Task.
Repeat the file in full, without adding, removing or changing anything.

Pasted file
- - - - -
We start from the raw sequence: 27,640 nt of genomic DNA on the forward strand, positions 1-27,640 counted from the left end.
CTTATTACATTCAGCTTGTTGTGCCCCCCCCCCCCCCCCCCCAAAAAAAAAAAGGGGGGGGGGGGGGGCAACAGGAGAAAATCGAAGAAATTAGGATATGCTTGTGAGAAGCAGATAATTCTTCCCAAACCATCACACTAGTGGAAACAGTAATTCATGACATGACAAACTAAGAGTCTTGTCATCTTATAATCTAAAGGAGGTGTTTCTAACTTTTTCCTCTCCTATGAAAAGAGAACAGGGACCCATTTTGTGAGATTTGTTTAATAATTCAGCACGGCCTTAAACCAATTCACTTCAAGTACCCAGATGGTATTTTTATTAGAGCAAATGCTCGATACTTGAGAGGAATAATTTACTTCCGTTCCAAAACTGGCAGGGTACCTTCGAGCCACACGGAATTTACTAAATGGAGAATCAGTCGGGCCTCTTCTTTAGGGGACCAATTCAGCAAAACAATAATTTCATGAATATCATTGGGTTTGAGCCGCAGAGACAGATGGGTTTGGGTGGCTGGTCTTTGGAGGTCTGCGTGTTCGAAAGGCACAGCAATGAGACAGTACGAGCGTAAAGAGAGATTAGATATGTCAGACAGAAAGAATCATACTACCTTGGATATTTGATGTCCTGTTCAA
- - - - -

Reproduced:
We start from the raw sequence: 27,640 nt of genomic DNA on the forward strand, positions 1-27,640 counted from the left end.
CTTATTACATTCAGCTTGTTGTGCCCCCCCCCCCCCCCCCCCAAAAAAAAAAAGGGGGGGGGGGGGGGCAACAGGAGAAAATCGAAGAAATTAGGATATGCTTGTGAGAAGCAGATAATTCTTCCCAAACCATCACACTAGTGGAAACAGTAATTCATGACATGACAAACTAAGAGTCTTGTCATCTTATAATCTAAAGGAGGTGTTTCTAACTTTTTCCTCTCCTATGAAAAGAGAACAGGGACCCATTTTGTGAGATTTGTTTAATAATTCAGCACGGCCTTAAACCAATTCACTTCAAGTACCCAGATGGTATTTTTATTAGAGCAAATGCTCGATACTTGAGAGGAATAATTTACTTCCGTTCCAAAACTGGCAGGGTACCTTCGAGCCACACGGAATTTACTAAATGGAGAATCAGTCGGGCCTCTTCTTTAGGGGACCAATTCAGCAAAACAATAATTTCATGAATATCATTGGGTTTGAGCCGCAGAGACAGATGGGTTTGGGTGGCTGGTCTTTGGAGGTCTGCGTGTTCGAAAGGCACAGCAATGAGACAGTACGAGCGTAAAGAGAGATTAGATATGTCAGACAGAAAGAATCATACTACCTTGGATATTTGATGTCCTGTTCAA